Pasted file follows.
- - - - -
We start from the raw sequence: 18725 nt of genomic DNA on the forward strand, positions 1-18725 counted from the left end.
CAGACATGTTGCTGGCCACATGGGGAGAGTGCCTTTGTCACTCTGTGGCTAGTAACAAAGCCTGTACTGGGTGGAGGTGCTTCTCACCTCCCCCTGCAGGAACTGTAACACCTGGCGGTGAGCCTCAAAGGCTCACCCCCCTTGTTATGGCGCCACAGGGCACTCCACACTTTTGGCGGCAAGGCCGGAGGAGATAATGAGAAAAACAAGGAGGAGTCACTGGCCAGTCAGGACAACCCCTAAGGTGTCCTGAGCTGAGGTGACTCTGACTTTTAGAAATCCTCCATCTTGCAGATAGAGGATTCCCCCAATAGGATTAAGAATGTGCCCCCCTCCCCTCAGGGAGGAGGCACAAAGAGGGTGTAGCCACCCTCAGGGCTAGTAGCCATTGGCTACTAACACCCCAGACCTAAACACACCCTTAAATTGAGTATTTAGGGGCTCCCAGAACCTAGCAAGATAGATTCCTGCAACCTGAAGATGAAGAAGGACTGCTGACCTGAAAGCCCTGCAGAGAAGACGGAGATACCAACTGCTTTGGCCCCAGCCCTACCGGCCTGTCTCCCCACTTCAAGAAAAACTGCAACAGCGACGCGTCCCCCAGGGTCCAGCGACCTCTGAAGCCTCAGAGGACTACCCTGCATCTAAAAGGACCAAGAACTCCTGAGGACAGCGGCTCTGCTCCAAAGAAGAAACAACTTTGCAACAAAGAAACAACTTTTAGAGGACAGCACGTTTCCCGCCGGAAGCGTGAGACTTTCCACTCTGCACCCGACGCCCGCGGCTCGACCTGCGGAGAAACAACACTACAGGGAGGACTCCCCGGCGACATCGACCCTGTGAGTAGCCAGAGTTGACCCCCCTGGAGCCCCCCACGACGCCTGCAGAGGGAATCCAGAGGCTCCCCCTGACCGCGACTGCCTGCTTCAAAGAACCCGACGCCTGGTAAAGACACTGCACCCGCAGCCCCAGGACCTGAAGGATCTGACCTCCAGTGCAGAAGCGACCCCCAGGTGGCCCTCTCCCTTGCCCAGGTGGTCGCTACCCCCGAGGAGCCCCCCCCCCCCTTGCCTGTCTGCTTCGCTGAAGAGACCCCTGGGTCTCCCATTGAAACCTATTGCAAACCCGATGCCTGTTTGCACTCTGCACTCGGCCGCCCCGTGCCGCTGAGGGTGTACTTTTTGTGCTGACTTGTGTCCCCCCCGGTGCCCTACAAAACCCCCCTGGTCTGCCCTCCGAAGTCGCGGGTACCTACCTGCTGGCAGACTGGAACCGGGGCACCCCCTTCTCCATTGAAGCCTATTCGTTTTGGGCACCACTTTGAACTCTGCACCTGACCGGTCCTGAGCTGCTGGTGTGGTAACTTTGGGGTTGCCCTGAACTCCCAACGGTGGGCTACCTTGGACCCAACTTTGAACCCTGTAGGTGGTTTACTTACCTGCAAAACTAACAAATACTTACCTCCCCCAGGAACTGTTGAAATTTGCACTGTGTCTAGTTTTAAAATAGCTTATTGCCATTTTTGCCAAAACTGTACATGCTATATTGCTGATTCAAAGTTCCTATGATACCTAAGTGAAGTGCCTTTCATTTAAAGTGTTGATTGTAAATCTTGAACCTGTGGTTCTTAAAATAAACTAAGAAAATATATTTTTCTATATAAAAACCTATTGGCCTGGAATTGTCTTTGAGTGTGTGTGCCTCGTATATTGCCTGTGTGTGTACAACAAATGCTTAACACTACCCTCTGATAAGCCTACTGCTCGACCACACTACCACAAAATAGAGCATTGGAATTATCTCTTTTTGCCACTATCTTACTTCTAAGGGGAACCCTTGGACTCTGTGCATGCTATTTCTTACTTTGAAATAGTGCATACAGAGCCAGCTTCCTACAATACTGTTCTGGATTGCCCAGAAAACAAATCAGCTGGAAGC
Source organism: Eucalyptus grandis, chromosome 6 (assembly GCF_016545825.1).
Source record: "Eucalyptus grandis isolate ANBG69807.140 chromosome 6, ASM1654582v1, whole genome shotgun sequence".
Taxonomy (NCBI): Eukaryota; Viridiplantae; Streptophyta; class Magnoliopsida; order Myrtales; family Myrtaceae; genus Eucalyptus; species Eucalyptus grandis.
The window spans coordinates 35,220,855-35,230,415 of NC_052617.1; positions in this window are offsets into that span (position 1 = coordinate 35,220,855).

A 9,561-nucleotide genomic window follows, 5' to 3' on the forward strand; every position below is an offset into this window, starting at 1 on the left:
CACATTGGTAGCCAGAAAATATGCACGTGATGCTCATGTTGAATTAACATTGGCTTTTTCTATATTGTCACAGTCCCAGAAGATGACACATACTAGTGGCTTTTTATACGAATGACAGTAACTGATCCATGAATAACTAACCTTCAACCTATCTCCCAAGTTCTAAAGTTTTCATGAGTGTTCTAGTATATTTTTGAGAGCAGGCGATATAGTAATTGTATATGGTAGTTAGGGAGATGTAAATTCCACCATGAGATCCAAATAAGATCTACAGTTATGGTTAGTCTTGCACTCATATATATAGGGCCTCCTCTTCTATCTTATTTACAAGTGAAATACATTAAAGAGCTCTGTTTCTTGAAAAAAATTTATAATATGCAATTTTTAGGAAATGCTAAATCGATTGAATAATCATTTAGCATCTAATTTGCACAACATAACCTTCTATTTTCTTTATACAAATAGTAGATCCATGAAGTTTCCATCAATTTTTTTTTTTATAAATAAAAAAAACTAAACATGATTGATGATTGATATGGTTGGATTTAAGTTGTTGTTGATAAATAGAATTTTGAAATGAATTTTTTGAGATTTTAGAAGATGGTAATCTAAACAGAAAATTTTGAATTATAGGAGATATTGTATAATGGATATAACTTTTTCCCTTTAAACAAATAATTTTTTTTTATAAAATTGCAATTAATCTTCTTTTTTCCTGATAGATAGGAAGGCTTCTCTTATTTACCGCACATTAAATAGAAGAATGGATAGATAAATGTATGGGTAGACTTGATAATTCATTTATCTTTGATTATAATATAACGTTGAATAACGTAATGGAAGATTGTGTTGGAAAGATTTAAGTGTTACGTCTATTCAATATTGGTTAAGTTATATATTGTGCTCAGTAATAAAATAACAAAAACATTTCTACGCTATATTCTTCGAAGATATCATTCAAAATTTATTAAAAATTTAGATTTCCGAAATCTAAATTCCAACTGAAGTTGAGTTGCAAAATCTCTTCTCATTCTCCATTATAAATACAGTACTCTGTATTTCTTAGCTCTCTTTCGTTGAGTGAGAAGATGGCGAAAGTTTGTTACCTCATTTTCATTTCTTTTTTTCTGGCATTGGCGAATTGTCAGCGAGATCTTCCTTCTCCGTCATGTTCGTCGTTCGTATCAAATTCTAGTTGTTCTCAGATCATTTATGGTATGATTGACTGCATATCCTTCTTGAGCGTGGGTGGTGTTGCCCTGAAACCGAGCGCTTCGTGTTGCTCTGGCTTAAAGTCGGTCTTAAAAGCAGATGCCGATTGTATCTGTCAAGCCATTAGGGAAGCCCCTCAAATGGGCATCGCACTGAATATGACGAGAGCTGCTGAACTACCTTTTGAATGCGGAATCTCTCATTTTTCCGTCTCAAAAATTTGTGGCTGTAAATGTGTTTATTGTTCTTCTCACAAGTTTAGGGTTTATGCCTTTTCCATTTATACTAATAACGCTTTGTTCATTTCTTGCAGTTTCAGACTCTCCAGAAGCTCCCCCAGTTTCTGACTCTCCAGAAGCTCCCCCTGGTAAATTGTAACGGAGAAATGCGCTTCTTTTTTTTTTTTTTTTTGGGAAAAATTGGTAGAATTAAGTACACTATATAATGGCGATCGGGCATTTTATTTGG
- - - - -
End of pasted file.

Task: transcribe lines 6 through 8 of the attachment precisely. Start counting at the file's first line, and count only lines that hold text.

The window spans coordinates 35,220,855-35,230,415 of NC_052617.1; positions in this window are offsets into that span (position 1 = coordinate 35,220,855).

A 9,561-nucleotide genomic window follows, 5' to 3' on the forward strand; every position below is an offset into this window, starting at 1 on the left:
CACATTGGTAGCCAGAAAATATGCACGTGATGCTCATGTTGAATTAACATTGGCTTTTTCTATATTGTCACAGTCCCAGAAGATGACACATACTAGTGGCTTTTTATACGAATGACAGTAACTGATCCATGAATAACTAACCTTCAACCTATCTCCCAAGTTCTAAAGTTTTCATGAGTGTTCTAGTATATTTTTGAGAGCAGGCGATATAGTAATTGTATATGGTAGTTAGGGAGATGTAAATTCCACCATGAGATCCAAATAAGATCTACAGTTATGGTTAGTCTTGCACTCATATATATAGGGCCTCCTCTTCTATCTTATTTACAAGTGAAATACATTAAAGAGCTCTGTTTCTTGAAAAAAATTTATAATATGCAATTTTTAGGAAATGCTAAATCGATTGAATAATCATTTAGCATCTAATTTGCACAACATAACCTTCTATTTTCTTTATACAAATAGTAGATCCATGAAGTTTCCATCAATTTTTTTTTTTATAAATAAAAAAAACTAAACATGATTGATGATTGATATGGTTGGATTTAAGTTGTTGTTGATAAATAGAATTTTGAAATGAATTTTTTGAGATTTTAGAAGATGGTAATCTAAACAGAAAATTTTGAATTATAGGAGATATTGTATAATGGATATAACTTTTTCCCTTTAAACAAATAATTTTTTTTTATAAAATTGCAATTAATCTTCTTTTTTCCTGATAGATAGGAAGGCTTCTCTTATTTACCGCACATTAAATAGAAGAATGGATAGATAAATGTATGGGTAGACTTGATAATTCATTTATCTTTGATTATAATATAACGTTGAATAACGTAATGGAAGATTGTGTTGGAAAGATTTAAGTGTTACGTCTATTCAATATTGGTTAAGTTATATATTGTGCTCAGTAATAAAATAACAAAAACATTTCTACGCTATATTCTTCGAAGATATCATTCAAAATTTATTAAAAATTTAGATTTCCGAAATCTAAATTCCAACTGAAGTTGAGTTGCAAAATCTCTTCTCATTCTCCATTATAAATACAGTACTCTGTATTTCTTAGCTCTCTTTCGTTGAGTGAGAAGATGGCGAAAGTTTGTTACCTCATTTTCATTTCTTTTTTTCTGGCATTGGCGAATTGTCAGCGAGATCTTCCTTCTCCGTCATGTTCGTCGTTCGTATCAAATTCTAGTTGTTCTCAGATCATTTATGGTATGATTGACTGCATATCCTTCTTGAGCGTGGGTGGTGTTGCCCTGAAACCGAGCGCTTCGTGTTGCTCTGGCTTAAAGTCGGTCTTAAAAGCAGATGCCGATTGTATCTGTCAAGCCATTAGGGAAGCCCCTCAAATGGGCATCGCACTGAATATGACGAGAGCTGCTGAACTACCTTTTGAATGCGGAATCTCTCATTTTTCCGTCTCAAAAATTTGTGGCTGTAAATGTGTTTATTGTTCTTCTCACAAGTTTAGGGTTTATGCCTTTTCCATTTATACTAATAACGCTTTGTTCATTTCTTGCAGTTTCAGACTCTCCAGAAGCTCCCCCAGTTTCTGACTCTCCAGAAGCTCCCCCTGGTAAATTGTAACGGAGAAATGCGCTTCTTTTTTTTTTTTTTTTTGGGAAAAATTGGTAGAATTAAGTACACTATATAATGGCGATCGGGCATTTTATTTGG